You want a favorite for this weekend's North Mississippi Classic, Mississippi's brand new stop on the PGA's Web.com Tour?
He would have to be Sam Burns, the 21-year-old former LSU golfer, who won the Web.com Tour's last stop, The Savannah Classic.
Burns birdied the last three holes to win the $99,000 top prize by a single shot over Roberto Castro. After opening with a 72, Burns shot three straight rounds of 65.
There are plenty reasons to pick Burns, the 2016-17 Nicklaus Player of the Year in college golf. Here's one: Recently, Burns played with Tiger Woods in the final round of the PGA Tour's Honda Classic. There they were on the first tee at PGA National in Palm Springs, Fla., Woods all dressed up in his Sunday red. The gallery, as is usually the case when Woods is in contention, was like a stepped-on ant bed. So Burns looked over at Tiger and said, “Crazy, isn't it, all these people came out to watch me?”
Tiger shot 70. Burns shot a bogey-free round of 68.
Burns is from Shreveport. He knows this territory. He will win on the PGA Tour. It's just a matter of time. But do you want a really local favorite in Oxford?
He would have to be Ole Miss's own Braden Thornberry, the reigning NCAA Champion. Last May, when Thornberry shot 11-under par to win college golf's national championship by four shots, Burns finished 13 shots back in a tie for 32nd.
Thornberry, a junior at Ole Miss, just turned 21 last week. He won't be cowed by playing against professionals. He finished fourth in the PGA Tour's St. Jude Fed Ex Classic last June. He would have won $240,000 for that finish, but had chosen to remain an amateur.
It will be more than a little interesting to watch the careers of these two, Burns and Thornberry. Burns would be a junior at LSU. Thornberry is a junior at Ole Miss. For now, they have chosen different paths.
When both were sophomores, Burns averaged 70.05 strokes per round at LSU, while Thornberry averaged 69.57 per round at Ole Miss. Burns won four tournaments at LSU. Thornberry won five at Ole Miss.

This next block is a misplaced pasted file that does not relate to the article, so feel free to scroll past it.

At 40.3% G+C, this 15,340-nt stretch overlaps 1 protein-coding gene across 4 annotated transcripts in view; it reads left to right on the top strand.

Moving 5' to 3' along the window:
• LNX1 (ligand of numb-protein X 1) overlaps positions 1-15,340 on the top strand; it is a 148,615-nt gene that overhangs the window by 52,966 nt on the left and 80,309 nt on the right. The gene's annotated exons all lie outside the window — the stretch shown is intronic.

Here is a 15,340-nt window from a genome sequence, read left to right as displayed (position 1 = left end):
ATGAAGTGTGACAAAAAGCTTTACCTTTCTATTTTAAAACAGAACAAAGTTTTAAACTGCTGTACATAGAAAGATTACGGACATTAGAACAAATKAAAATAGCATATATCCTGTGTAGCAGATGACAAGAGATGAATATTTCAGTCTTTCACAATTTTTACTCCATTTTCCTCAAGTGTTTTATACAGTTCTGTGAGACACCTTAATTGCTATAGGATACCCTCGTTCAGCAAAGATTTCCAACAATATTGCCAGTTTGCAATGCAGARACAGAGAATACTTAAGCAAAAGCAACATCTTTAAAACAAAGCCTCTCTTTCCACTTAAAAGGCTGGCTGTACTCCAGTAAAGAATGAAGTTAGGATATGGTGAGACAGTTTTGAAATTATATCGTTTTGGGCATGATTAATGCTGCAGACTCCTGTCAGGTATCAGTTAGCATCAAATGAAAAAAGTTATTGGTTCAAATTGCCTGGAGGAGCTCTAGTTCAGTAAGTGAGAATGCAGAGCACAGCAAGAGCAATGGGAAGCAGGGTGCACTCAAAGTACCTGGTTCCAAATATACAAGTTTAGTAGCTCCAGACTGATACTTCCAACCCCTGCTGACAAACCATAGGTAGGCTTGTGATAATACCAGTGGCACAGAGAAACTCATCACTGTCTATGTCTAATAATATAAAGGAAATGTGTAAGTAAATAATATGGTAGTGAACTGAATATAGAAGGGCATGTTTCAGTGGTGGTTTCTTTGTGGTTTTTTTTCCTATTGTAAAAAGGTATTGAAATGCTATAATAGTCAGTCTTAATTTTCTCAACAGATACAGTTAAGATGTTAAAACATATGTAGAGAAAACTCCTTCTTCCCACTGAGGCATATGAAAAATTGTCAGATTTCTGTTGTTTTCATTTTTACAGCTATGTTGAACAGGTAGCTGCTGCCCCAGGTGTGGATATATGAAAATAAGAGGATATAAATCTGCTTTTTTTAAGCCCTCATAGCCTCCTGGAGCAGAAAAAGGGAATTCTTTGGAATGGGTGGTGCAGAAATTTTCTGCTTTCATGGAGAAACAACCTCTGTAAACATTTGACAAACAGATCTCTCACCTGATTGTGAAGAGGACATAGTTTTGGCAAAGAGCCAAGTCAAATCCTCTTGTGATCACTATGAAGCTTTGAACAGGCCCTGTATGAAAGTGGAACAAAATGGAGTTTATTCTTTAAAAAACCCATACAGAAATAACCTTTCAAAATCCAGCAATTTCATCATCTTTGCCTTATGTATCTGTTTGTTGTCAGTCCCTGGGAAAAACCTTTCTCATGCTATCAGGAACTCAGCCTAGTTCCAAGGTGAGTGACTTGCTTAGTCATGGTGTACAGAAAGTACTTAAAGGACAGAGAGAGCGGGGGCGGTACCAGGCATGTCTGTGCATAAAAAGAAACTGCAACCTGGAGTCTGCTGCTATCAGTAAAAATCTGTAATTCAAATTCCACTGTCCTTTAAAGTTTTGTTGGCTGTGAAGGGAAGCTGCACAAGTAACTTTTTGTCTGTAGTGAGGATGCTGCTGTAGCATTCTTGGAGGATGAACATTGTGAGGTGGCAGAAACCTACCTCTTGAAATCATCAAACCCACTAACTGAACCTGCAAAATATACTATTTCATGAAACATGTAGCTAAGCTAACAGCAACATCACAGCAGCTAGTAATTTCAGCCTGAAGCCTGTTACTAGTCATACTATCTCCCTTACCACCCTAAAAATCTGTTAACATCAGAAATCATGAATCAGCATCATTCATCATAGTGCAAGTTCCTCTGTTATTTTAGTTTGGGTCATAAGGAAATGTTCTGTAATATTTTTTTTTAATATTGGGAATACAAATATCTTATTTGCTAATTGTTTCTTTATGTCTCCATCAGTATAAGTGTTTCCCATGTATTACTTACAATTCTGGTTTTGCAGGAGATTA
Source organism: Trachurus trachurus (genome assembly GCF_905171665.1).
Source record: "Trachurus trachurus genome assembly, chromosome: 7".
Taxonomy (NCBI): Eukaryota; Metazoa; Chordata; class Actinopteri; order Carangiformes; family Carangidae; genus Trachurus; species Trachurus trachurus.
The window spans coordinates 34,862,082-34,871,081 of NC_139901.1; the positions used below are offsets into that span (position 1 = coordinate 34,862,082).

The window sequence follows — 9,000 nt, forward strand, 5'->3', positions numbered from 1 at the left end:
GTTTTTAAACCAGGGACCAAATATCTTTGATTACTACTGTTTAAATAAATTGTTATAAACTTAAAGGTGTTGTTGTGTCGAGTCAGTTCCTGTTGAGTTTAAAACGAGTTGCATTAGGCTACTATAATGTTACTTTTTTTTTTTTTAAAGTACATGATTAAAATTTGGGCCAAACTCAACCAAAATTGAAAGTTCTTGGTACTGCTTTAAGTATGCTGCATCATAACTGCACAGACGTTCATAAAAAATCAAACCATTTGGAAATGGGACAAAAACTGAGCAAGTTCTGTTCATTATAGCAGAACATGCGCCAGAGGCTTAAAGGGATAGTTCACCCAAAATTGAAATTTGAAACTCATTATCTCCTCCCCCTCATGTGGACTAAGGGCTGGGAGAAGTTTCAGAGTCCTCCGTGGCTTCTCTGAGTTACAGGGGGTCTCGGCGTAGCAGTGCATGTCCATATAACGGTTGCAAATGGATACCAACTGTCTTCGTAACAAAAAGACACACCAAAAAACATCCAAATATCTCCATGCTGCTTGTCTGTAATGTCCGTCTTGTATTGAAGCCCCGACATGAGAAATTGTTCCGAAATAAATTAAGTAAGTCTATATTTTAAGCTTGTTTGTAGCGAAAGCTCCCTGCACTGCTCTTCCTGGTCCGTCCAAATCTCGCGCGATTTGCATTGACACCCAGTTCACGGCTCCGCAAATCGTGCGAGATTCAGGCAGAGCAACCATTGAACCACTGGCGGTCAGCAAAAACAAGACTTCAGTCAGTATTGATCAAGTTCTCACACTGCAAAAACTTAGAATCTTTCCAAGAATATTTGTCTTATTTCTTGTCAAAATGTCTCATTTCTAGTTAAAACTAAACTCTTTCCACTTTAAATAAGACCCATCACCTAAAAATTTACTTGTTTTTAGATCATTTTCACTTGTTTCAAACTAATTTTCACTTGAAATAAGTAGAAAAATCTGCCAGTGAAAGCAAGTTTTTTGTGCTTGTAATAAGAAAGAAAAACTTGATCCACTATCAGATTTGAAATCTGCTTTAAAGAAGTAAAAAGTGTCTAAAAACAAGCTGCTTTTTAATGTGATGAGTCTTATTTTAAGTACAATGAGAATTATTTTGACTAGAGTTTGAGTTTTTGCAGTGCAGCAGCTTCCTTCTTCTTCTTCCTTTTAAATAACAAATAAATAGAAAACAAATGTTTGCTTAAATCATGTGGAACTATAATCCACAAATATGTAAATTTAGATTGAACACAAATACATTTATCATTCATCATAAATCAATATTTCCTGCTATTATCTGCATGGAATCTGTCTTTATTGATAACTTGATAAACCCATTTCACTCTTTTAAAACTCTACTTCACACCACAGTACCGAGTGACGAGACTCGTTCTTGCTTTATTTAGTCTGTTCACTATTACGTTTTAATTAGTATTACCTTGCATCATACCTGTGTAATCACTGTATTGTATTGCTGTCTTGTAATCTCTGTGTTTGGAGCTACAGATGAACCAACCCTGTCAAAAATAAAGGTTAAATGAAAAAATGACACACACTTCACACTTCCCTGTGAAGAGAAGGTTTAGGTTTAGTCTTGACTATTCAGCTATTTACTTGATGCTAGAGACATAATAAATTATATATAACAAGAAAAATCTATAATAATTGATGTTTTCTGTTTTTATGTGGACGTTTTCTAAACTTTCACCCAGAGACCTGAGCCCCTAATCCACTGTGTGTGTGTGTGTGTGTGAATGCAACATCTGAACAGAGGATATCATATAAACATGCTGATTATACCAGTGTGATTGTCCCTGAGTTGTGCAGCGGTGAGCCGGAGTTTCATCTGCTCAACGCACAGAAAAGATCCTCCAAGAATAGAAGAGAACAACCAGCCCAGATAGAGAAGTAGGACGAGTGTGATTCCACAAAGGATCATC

If you want a significant comparison, try this one: Jordan Speith averaged 70.91 strokes per round in his one season of college golf at Texas before turning pro.
Obviously, these guys, Thornberry and Burns, can play.
Burns announced his plans to remain professional last spring in a tweet. “Thank you LSU for the past two years of memories I will never forget,” Burns tweeted.
Thornberry announced his plans to stay at Ole Miss to The Golf Channel. “I'm still working on some consistency,” Thornberry said. “Coach (Chris) Malloy has really groomed me and I've gotten better every single semester. I think it would be kind of a dumb decision for me to leave early...”
So while most of the North Mississippi Classic field was at Oxford CC early this week preparing for the tournament, Thornberry was 90 minutes away competing for Ole Miss in the Old Waverly Collegiate at West Point. He will play in the SEC Tournament next week.
While Burns has been highly successful in his first year of professional golf, Thornberry has kept on keeping on in his third year of college golf. In nine tournaments (heading into Old Waverly) as a junior, he has averaged 69.8 strokes per round. That's more than three shots per round better than any of his teammates. He has won one tournament, has finished in the top 10 eight times and finished in the top five six times. He has finished no worse than 12th.
That's consistency. There is no right or wrong in the decisions Burns and Thornberry made. Both did what they considered best for them. You could argue Burns is a year ahead in his professional golf career. You could argue Thornberry has gotten to enjoy (at least) one more year of college golf.
This weekend, their careers intersect once more. Should be fun.